Second surgery for recurrent endometriomas is more harmful to healthy ovarian tissue and ovarian reserve than first surgery

Capsule:
Surgery for recurrent endometriomas is associated with histologic evidence of higher loss of ovarian tissue, and is more harmful to the ovarian reserve than first surgery.

Authors:
Ludovico Muzii, M.D., Chiara Achilli, M.D., Francesca Lecce, M.D., Antonella Bianchi, M.D., Silvia Franceschetti, M.D., Claudia Marchetti, M.D., Giorgia Perniola, M.D., Pierluigi Benedetti Panici, M.D.

Volume 103, Issue 3, Pages 738-743

Abstract:

Objective:
To evaluate the excised specimen with histologic analysis and to assess the antral follicle count (AFC) at follow-up. This is to determine whether excisional surgery for recurrent endometriomas is more harmful to ovarian tissue and to the ovarian reserve than first surgery.

Design:
Prospective controlled study.

Setting:
University hospital.

Patient(s):
Consecutive patients with pelvic pain and/or infertility undergoing laparoscopic excision of a monolateral ovarian endometrioma for the first time (17 patients) or for recurrence after previous surgery (11 patients).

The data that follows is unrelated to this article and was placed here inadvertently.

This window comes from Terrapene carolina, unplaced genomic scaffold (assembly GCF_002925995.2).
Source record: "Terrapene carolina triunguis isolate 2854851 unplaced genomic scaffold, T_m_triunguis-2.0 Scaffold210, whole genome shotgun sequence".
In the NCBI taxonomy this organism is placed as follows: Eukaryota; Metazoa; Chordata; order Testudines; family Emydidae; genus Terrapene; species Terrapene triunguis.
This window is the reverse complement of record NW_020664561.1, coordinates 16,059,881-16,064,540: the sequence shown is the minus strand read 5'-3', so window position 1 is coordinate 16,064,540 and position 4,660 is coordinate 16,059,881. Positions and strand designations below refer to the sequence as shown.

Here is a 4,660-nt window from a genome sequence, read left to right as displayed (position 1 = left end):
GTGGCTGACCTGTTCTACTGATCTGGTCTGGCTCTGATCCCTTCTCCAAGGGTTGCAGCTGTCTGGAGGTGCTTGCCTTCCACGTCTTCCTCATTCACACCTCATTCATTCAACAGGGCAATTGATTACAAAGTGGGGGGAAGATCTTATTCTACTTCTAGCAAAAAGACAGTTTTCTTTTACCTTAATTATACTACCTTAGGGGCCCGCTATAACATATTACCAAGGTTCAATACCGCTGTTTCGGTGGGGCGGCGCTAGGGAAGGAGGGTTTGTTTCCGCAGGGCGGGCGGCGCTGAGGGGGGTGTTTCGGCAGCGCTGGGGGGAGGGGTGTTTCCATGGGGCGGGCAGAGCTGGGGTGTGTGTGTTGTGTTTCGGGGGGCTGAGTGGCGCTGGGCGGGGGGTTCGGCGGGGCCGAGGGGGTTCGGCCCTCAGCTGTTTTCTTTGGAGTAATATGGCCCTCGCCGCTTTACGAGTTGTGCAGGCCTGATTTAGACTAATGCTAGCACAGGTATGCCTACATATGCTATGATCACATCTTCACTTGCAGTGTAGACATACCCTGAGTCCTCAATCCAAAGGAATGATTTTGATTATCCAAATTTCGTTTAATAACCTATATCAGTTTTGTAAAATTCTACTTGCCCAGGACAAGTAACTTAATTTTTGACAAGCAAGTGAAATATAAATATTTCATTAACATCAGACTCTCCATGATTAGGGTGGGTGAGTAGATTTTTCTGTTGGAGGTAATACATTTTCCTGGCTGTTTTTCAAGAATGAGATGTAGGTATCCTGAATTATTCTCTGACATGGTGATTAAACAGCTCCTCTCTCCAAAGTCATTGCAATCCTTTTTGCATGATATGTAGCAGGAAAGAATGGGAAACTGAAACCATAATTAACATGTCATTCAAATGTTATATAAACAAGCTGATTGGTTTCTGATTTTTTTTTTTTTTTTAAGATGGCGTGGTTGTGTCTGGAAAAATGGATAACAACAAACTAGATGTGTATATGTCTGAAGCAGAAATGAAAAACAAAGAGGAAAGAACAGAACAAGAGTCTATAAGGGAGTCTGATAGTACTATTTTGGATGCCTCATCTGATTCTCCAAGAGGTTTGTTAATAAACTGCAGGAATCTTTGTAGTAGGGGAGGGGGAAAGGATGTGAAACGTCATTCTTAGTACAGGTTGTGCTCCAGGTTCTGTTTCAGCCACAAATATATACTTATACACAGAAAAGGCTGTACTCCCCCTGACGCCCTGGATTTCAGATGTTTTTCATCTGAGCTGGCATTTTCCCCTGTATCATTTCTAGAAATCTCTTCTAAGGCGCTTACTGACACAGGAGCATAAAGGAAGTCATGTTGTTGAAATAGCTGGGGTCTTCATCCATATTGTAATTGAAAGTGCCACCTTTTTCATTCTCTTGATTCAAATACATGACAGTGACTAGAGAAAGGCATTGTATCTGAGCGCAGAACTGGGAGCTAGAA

Intervention(s):
Laparoscopic excision of ovarian endometrioma and ultrasonographic evaluation 3 months after surgery.

Main Outcome Measure(s):
Cyst wall histologic evaluation (specimen thickness, presence and morphology of ovarian tissue) and evaluation of ovarian reserve with AFC and ovarian volumes of both the operated and contralateral, nonoperated ovary at follow-up.

Result(s):
The cyst wall specimen was significantly thicker in the recurrent endometrioma group than in the first surgery group (1.7 ± 0.3 mm vs. 1.1 ± 0.3 mm). Both main components of the cyst specimen (i.e., endometriosis tissue and ovarian tissue) were more represented in the recurrent endometrioma group than in the first surgery group. At sonographic follow-up, the operated ovary had a significantly lower AFC and volume than the contralateral nonoperated ovary in the recurrent endometrioma group, but not in the primary surgery group.

Conclusion(s):
Surgery for recurrent endometriomas is associated with evidence of a higher loss of ovarian tissue and is more harmful to the ovarian reserve evaluated by AFC and ovarian volume, if compared with endometriomas operated for the first time. Indications to surgery for recurrent endometriomas should be reconsidered with caution.

Translate »